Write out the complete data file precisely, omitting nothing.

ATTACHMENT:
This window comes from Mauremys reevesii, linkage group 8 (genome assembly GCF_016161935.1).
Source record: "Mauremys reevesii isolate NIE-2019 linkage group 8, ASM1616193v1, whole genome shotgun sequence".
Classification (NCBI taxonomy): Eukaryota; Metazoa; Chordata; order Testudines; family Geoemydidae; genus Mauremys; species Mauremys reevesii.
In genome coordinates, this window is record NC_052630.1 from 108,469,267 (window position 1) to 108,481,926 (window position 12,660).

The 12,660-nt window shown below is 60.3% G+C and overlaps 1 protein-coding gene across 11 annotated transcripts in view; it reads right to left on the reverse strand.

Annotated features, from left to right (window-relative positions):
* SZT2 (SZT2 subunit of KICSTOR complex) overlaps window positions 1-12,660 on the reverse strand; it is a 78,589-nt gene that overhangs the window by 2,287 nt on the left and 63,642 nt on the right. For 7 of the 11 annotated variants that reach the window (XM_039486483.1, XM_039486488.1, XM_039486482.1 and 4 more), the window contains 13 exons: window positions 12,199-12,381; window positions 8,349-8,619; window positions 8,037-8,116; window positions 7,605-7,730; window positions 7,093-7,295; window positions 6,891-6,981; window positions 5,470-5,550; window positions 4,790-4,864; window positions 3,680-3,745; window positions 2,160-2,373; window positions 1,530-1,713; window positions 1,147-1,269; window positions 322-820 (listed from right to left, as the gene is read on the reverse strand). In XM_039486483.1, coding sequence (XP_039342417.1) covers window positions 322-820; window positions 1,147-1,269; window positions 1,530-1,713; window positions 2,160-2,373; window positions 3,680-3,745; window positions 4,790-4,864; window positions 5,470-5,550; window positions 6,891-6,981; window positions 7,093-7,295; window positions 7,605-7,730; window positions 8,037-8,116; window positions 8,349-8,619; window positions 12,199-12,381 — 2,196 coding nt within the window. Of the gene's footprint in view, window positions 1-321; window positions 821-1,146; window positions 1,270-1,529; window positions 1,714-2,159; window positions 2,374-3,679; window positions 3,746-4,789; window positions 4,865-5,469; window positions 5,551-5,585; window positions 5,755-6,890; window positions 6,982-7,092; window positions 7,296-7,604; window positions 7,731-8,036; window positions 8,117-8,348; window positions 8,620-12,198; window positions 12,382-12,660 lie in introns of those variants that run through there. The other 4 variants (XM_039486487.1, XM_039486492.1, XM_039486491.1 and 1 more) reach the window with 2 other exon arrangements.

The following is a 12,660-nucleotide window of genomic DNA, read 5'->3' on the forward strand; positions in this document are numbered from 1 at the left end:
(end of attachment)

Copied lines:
This window comes from Mauremys reevesii, linkage group 8 (genome assembly GCF_016161935.1).
Source record: "Mauremys reevesii isolate NIE-2019 linkage group 8, ASM1616193v1, whole genome shotgun sequence".
Classification (NCBI taxonomy): Eukaryota; Metazoa; Chordata; order Testudines; family Geoemydidae; genus Mauremys; species Mauremys reevesii.
In genome coordinates, this window is record NC_052630.1 from 108,469,267 (window position 1) to 108,481,926 (window position 12,660).

The 12,660-nt window shown below is 60.3% G+C and overlaps 1 protein-coding gene across 11 annotated transcripts in view; it reads right to left on the reverse strand.

Annotated features, from left to right (window-relative positions):
* SZT2 (SZT2 subunit of KICSTOR complex) overlaps window positions 1-12,660 on the reverse strand; it is a 78,589-nt gene that overhangs the window by 2,287 nt on the left and 63,642 nt on the right. For 7 of the 11 annotated variants that reach the window (XM_039486483.1, XM_039486488.1, XM_039486482.1 and 4 more), the window contains 13 exons: window positions 12,199-12,381; window positions 8,349-8,619; window positions 8,037-8,116; window positions 7,605-7,730; window positions 7,093-7,295; window positions 6,891-6,981; window positions 5,470-5,550; window positions 4,790-4,864; window positions 3,680-3,745; window positions 2,160-2,373; window positions 1,530-1,713; window positions 1,147-1,269; window positions 322-820 (listed from right to left, as the gene is read on the reverse strand). In XM_039486483.1, coding sequence (XP_039342417.1) covers window positions 322-820; window positions 1,147-1,269; window positions 1,530-1,713; window positions 2,160-2,373; window positions 3,680-3,745; window positions 4,790-4,864; window positions 5,470-5,550; window positions 6,891-6,981; window positions 7,093-7,295; window positions 7,605-7,730; window positions 8,037-8,116; window positions 8,349-8,619; window positions 12,199-12,381 — 2,196 coding nt within the window. Of the gene's footprint in view, window positions 1-321; window positions 821-1,146; window positions 1,270-1,529; window positions 1,714-2,159; window positions 2,374-3,679; window positions 3,746-4,789; window positions 4,865-5,469; window positions 5,551-5,585; window positions 5,755-6,890; window positions 6,982-7,092; window positions 7,296-7,604; window positions 7,731-8,036; window positions 8,117-8,348; window positions 8,620-12,198; window positions 12,382-12,660 lie in introns of those variants that run through there. The other 4 variants (XM_039486487.1, XM_039486492.1, XM_039486491.1 and 1 more) reach the window with 2 other exon arrangements.

The following is a 12,660-nucleotide window of genomic DNA, read 5'->3' on the forward strand; positions in this document are numbered from 1 at the left end: